Former and current US presidents Bill Clinton and Barack Obama join the campaign trail Tuesday for Hillary Clinton, standing in for the Democratic White House hopeful while she recovers from pneumonia.
Clinton is set to return to the fray on Friday after several days of rest when she attends a Black Women’s Agenda symposium Friday in Washington, with less than eight weeks to go before the election, the campaign announced.
With Republican rival Donald Trump in striking distance in national polls and some battleground states, Clinton has suffered perhaps the worst week of her 15-month quest to become America’s first female president.
On Friday, she sparked a firestorm when she called half of Trump’s supporters as “deplorables” and then her campaign failed to be transparent when she fell ill at the weekend.
Clinton, 68, sought to draw a line under the health scare rocking her campaign.
“I just didn’t think it was going to be that big a deal,” Clinton told CNN late Monday when asked why she kept her Friday pneumonia diagnosis under wraps until Sunday, when she fell ill at a 9/11 memorial event at Ground Zero in New York.
“It’s just the kind of thing that if it happens to you and you’re a busy, active person, you keep moving forward.”
She has expressed a desire to swiftly rejoin the race and said she will resume campaigning within the “next couple of days.”
In the meantime, her husband Bill takes over for her in California, attending a fundraiser in Los Angeles while his wife rests at their home in Chappaqua, New York per her doctor’s orders.
He also will campaign for her Wednesday in Las Vegas.
She gets a further boost when Obama hits the campaign trail for her in Philadelphia on Tuesday.
We ‘take responsibility’
Facing intensifying scrutiny about her health, the Democrat will also release more medical records, as her team acknowledged it stumbled when it failed to alert the press and public about Clinton’s condition in a timely way over the weekend.
Discussing the event itself, Clinton explained: “I felt dizzy and I did lose my balance for a minute.”
The incident -- captured on amateur video -- gave Trump, 70, a new opening to question the former secretary of state’s fitness for the nation’s highest office as the race intensifies.
Trump and his team have wished Clinton a rapid recovery. But his campaign manager Kellyanne Conway directed stinging criticism at Clinton Tuesday.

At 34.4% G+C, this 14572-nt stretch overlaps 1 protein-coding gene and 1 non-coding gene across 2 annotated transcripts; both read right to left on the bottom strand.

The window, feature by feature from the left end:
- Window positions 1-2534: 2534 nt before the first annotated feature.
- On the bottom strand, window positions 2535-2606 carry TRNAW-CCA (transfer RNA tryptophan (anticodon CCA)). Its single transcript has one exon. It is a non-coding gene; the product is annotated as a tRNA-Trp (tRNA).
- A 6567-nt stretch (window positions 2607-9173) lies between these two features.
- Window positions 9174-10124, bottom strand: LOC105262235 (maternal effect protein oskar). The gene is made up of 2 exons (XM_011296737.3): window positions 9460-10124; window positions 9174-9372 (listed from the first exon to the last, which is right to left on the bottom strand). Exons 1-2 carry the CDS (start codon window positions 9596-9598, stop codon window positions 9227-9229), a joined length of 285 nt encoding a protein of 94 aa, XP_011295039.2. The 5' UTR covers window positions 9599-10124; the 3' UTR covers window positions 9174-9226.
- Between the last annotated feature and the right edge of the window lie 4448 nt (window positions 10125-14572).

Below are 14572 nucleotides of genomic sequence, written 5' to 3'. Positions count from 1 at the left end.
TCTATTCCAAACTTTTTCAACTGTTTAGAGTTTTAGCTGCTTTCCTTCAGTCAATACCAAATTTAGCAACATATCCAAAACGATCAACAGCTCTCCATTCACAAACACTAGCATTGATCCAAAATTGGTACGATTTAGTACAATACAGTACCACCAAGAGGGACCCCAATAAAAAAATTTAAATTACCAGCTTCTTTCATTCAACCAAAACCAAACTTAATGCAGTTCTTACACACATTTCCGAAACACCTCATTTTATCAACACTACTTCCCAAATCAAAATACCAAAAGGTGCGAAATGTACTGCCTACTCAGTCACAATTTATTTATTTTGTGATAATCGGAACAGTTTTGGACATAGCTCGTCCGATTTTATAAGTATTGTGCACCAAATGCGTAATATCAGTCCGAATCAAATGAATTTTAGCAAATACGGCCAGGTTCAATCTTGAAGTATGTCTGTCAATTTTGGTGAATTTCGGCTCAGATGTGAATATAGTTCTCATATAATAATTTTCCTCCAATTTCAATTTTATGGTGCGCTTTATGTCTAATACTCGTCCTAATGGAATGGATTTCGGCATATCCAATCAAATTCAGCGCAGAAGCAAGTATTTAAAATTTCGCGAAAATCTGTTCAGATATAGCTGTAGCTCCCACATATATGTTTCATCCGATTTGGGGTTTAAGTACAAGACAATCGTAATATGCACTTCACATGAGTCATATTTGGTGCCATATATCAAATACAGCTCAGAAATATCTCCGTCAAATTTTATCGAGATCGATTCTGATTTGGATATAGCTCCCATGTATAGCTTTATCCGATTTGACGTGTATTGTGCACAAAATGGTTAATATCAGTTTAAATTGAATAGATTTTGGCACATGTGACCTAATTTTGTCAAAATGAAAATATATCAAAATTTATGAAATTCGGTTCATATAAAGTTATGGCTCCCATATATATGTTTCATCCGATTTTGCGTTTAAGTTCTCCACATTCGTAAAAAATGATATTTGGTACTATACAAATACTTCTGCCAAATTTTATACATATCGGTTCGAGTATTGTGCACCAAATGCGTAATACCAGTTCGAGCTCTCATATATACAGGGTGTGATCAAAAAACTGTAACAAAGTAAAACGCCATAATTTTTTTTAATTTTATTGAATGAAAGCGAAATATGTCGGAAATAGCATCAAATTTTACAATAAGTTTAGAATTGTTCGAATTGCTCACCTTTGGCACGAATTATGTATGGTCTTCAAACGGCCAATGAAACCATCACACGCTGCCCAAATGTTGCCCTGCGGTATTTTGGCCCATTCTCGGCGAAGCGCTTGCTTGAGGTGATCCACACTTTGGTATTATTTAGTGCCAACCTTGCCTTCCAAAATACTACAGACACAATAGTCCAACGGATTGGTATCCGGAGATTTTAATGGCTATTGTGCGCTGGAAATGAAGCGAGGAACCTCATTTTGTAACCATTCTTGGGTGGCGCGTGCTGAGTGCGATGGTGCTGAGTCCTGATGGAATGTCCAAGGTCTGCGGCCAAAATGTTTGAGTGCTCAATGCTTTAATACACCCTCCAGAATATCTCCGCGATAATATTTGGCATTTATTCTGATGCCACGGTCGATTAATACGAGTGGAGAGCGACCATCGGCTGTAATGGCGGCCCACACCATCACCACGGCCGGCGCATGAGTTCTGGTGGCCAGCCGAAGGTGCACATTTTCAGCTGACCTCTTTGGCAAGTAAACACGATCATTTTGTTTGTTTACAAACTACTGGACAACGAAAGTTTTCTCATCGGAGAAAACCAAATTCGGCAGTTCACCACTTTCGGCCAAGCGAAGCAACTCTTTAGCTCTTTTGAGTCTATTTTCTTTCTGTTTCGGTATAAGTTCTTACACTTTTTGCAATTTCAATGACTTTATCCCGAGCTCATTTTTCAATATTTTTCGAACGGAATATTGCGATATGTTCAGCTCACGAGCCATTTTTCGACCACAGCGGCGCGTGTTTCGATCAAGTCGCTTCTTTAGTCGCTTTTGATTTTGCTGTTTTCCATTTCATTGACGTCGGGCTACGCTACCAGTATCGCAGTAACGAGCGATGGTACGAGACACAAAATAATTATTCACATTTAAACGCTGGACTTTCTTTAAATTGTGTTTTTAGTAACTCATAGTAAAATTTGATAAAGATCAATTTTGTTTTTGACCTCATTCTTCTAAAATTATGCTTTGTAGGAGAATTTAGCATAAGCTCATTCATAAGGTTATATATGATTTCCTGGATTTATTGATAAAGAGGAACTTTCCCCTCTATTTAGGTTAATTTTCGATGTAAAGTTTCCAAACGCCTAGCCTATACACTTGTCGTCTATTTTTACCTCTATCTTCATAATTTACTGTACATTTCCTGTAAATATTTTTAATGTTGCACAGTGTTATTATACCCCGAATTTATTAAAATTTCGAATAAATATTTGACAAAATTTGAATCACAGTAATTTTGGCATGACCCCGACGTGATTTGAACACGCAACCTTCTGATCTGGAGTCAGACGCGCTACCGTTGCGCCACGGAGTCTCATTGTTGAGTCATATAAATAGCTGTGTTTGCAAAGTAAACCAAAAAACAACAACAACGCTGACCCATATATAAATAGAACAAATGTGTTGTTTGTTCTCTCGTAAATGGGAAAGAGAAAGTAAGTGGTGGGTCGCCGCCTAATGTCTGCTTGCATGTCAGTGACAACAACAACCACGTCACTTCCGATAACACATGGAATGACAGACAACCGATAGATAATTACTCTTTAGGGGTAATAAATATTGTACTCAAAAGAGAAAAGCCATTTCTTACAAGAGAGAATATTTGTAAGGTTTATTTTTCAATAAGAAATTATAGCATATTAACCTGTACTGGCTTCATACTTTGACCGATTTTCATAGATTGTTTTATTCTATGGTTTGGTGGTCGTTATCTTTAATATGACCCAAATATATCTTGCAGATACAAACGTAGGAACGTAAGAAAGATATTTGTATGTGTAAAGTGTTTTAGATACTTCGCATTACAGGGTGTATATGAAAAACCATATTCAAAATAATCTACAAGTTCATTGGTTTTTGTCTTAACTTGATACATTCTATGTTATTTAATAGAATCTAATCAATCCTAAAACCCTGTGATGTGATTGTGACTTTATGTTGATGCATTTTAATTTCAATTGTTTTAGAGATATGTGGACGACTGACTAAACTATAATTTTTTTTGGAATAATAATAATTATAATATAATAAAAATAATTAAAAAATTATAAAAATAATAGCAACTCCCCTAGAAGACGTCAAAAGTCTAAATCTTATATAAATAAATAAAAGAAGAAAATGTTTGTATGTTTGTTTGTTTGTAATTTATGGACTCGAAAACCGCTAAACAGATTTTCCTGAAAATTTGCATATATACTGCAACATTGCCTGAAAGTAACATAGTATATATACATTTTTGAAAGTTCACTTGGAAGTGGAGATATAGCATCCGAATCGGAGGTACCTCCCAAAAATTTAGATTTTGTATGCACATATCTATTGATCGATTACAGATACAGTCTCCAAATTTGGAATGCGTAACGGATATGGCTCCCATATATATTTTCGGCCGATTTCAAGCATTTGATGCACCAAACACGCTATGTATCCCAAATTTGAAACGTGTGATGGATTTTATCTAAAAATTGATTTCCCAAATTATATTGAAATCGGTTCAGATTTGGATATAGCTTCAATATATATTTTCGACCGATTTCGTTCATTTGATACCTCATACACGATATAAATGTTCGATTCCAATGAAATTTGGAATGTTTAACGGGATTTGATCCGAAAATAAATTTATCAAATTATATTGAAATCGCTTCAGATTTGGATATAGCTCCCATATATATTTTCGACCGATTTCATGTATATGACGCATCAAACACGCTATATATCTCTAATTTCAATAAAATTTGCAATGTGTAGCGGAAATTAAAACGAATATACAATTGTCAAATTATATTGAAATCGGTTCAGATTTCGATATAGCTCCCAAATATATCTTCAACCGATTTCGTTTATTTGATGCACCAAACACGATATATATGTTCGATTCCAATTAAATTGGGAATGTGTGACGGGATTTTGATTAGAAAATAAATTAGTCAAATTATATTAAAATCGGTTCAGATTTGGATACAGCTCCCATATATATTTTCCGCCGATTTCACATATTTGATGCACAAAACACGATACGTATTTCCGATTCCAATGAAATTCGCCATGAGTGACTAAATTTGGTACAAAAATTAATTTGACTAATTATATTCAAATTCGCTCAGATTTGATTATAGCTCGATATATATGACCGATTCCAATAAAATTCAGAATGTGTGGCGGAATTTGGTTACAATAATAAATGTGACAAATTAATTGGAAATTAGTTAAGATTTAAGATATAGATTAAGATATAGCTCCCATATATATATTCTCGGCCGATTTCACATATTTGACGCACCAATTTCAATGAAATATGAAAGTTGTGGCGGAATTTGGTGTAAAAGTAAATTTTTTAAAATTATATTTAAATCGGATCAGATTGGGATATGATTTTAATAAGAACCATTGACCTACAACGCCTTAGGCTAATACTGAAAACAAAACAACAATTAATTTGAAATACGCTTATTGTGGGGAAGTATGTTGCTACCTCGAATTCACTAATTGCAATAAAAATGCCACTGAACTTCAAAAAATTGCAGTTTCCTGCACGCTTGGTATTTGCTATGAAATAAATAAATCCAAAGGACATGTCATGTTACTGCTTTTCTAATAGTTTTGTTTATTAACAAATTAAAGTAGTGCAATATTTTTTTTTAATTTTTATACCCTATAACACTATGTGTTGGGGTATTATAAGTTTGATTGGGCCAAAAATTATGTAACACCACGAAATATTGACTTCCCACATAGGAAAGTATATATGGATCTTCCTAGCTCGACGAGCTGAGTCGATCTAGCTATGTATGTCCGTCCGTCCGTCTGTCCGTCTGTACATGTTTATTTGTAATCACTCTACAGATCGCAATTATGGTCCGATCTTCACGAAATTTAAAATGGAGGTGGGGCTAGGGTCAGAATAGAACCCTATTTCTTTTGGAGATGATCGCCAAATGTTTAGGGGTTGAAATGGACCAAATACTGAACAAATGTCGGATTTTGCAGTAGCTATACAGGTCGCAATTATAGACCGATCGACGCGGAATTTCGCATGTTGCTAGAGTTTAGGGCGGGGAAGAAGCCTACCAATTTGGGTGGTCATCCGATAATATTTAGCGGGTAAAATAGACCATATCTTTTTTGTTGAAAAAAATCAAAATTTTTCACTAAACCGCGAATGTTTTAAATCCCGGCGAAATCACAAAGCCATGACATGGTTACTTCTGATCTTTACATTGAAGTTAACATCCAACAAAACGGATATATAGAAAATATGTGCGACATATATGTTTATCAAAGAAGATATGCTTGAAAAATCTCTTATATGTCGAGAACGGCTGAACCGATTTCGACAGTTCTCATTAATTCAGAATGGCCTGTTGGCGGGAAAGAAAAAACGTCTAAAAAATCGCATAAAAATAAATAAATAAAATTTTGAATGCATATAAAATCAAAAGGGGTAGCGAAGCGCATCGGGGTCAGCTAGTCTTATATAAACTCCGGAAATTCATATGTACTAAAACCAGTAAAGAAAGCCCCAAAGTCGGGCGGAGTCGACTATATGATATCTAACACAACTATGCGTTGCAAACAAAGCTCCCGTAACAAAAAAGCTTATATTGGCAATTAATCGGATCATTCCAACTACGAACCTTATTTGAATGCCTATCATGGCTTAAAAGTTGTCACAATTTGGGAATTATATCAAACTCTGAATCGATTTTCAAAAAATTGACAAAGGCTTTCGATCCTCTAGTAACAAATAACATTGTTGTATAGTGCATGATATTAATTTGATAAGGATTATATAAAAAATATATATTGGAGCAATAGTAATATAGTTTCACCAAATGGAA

“I think she had a terrible week. She certainly had a terrible weekend. Not because she’s sick,” Conway told CNN. “We’re glad she said she’s feeling better.”
She stressed instead that “transparency and trustworthiness are her two pillar problems,” and that Clinton suffered “the worst 48 hours of her campaign.”
Clinton admitted: “If we weren’t fast enough, you know, I’ve talked to my staff. We, you know, take responsibility for that.”
But she quickly insisted she has been far more transparent than Trump.
“The information is out there. You can’t say the same thing about Donald Trump,” she said, adding that Americans “deserve to know what he’s up to and what he is hiding.”
Trump has promised to release medical records as early as this week, once test results are back.
Meanwhile, his running mate Mike Pence, the Indiana governor and a former congressman, met with House Republicans on Capitol Hill on Tuesday and said he and Trump were “grateful” for the support from GOP lawmakers.
But he also turned to Clinton’s Friday remark that “half” of Trump’s supporters were in a so-called “basket of deplorables” because they were racist, misogynistic and xenophobic.
“This was a catastrophic insult to the American people,” Pence told reporters as he again demanded Clinton “retract those offensive statements and apologize.”
Clinton has expressed regret for saying “half” but also said she would not back down from calling out “racist rhetoric” on the campaign trail.
Pence also rejected accusations that Trump’s campaign was courting white supremacists including former Ku Klux Klan leader David Duke, who has endorsed Trump.
“Donald Trump and I have denounced David Duke repeatedly,” Pence said. “We have said that we do not want his support, and we do not want the support of people who think like him.”
The brash billionaire’s campaign has courted controversy from the start, and sporadic clashes have erupted at his rallies between supporters and anti-Trump protesters.
An altercation erupted Monday night at a Trump rally in Asheville, North Carolina, where video shows a Trump supporter, his fists raised, yelling at and pushing a protester before slapping his face.